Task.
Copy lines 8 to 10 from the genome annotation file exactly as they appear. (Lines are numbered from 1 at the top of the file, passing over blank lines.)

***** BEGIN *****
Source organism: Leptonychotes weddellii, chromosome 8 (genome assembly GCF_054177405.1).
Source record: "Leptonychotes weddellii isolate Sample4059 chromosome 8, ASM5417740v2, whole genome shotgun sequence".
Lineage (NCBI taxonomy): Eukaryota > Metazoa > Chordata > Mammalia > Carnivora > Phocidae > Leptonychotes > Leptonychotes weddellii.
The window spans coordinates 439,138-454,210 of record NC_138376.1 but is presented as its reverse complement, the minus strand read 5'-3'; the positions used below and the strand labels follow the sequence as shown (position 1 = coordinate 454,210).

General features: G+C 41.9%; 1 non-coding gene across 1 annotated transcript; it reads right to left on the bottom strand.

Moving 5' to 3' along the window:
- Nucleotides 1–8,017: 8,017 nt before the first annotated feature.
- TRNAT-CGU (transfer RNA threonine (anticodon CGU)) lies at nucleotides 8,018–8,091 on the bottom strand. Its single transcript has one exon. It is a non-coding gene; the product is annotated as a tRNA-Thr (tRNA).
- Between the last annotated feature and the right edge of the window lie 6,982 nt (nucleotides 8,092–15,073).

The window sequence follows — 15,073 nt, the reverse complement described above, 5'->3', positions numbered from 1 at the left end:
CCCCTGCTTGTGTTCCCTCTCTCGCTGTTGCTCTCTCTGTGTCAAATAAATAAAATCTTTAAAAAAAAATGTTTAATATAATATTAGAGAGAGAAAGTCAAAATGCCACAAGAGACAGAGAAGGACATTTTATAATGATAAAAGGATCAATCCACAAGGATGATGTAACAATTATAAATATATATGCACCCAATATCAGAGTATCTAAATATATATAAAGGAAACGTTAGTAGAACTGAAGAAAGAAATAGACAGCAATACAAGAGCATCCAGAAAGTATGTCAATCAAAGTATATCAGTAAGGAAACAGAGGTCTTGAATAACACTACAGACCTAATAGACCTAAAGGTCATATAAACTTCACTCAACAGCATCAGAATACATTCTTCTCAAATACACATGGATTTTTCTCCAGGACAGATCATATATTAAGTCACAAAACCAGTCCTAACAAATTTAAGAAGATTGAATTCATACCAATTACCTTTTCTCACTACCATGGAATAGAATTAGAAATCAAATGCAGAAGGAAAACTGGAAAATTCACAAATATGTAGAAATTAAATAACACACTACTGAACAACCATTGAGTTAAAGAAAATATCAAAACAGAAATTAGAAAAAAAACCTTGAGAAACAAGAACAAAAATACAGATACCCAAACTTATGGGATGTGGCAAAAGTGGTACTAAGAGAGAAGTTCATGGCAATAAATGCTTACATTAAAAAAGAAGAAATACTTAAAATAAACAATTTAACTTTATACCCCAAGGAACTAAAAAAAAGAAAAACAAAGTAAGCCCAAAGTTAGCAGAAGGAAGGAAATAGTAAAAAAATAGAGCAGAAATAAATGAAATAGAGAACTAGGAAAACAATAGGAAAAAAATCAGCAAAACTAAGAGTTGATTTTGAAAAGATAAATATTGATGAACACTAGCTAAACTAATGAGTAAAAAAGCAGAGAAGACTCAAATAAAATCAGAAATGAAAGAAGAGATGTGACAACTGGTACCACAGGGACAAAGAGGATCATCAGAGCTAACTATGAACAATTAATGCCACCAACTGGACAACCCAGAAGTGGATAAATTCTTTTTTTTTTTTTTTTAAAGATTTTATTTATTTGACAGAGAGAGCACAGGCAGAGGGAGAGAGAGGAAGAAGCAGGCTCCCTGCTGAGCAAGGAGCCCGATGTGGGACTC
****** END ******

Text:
- TRNAT-CGU (transfer RNA threonine (anticodon CGU)) lies at nucleotides 8,018–8,091 on the bottom strand. Its single transcript has one exon. It is a non-coding gene; the product is annotated as a tRNA-Thr (tRNA).
- Between the last annotated feature and the right edge of the window lie 6,982 nt (nucleotides 8,092–15,073).

The window sequence follows — 15,073 nt, the reverse complement described above, 5'->3', positions numbered from 1 at the left end: